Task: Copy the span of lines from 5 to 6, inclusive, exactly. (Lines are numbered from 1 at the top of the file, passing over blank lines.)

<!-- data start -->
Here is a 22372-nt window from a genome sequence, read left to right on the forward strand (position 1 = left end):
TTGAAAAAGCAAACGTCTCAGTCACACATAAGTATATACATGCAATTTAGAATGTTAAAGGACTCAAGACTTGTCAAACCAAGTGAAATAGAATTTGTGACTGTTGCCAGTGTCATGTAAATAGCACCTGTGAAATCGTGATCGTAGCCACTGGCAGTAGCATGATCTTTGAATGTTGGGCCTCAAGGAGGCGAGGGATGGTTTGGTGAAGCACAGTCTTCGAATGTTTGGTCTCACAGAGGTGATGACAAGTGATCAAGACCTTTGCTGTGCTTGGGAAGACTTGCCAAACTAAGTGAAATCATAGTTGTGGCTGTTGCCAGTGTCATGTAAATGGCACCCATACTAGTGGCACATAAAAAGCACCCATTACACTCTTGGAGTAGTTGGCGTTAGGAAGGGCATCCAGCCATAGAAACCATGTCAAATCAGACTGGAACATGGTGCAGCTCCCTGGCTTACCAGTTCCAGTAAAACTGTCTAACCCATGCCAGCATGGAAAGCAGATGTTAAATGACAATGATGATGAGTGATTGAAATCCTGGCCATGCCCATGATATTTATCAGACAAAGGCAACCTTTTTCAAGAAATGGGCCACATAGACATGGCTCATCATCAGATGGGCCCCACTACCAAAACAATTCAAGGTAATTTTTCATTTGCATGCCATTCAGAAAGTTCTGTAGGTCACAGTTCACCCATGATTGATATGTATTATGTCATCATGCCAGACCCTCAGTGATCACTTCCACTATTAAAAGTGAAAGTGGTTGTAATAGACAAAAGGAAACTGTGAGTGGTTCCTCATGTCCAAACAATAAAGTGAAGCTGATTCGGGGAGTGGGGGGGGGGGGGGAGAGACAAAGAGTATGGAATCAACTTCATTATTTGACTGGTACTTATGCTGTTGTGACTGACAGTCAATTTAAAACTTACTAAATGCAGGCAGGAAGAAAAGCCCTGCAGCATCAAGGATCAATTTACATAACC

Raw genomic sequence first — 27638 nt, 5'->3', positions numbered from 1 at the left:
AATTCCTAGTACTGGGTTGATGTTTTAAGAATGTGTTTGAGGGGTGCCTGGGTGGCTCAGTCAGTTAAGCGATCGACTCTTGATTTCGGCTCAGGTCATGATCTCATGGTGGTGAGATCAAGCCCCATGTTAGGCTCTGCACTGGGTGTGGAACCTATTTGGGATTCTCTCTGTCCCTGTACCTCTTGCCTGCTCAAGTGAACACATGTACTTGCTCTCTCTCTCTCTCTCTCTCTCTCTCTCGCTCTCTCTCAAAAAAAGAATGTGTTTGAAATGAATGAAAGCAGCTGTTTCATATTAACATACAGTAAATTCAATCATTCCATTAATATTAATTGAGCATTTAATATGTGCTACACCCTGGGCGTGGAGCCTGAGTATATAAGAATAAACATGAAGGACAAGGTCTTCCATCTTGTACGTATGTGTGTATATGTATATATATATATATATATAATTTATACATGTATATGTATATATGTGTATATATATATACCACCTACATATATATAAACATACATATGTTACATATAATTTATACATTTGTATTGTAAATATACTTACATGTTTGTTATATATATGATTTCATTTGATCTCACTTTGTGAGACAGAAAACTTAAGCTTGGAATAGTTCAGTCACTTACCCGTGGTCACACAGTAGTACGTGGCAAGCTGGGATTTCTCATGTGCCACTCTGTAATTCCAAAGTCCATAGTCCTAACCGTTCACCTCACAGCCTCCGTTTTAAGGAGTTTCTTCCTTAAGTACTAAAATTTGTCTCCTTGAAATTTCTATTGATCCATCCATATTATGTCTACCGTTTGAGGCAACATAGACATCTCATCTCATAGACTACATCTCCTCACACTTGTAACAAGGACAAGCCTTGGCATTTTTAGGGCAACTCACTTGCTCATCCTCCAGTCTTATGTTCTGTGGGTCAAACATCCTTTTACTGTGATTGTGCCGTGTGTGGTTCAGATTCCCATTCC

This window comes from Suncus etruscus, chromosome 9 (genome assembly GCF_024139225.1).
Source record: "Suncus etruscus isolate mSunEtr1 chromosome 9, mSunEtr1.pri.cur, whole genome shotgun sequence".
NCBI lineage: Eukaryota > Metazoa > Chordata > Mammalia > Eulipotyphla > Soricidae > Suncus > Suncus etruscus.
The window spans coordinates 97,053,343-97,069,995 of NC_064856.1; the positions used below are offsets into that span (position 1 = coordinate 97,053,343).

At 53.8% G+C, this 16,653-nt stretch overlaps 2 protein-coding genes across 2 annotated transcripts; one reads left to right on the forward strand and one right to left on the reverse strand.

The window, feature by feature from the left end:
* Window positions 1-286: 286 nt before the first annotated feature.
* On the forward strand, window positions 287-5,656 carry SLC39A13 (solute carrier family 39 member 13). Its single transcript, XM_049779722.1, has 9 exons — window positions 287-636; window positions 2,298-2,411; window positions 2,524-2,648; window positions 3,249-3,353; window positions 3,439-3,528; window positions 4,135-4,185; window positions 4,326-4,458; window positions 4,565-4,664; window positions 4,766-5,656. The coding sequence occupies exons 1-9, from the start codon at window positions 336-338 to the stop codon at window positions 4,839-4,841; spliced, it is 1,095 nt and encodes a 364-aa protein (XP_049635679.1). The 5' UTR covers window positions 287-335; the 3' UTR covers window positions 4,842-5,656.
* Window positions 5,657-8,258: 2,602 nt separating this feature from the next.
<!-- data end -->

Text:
This window comes from Suncus etruscus, chromosome 9 (genome assembly GCF_024139225.1).
Source record: "Suncus etruscus isolate mSunEtr1 chromosome 9, mSunEtr1.pri.cur, whole genome shotgun sequence".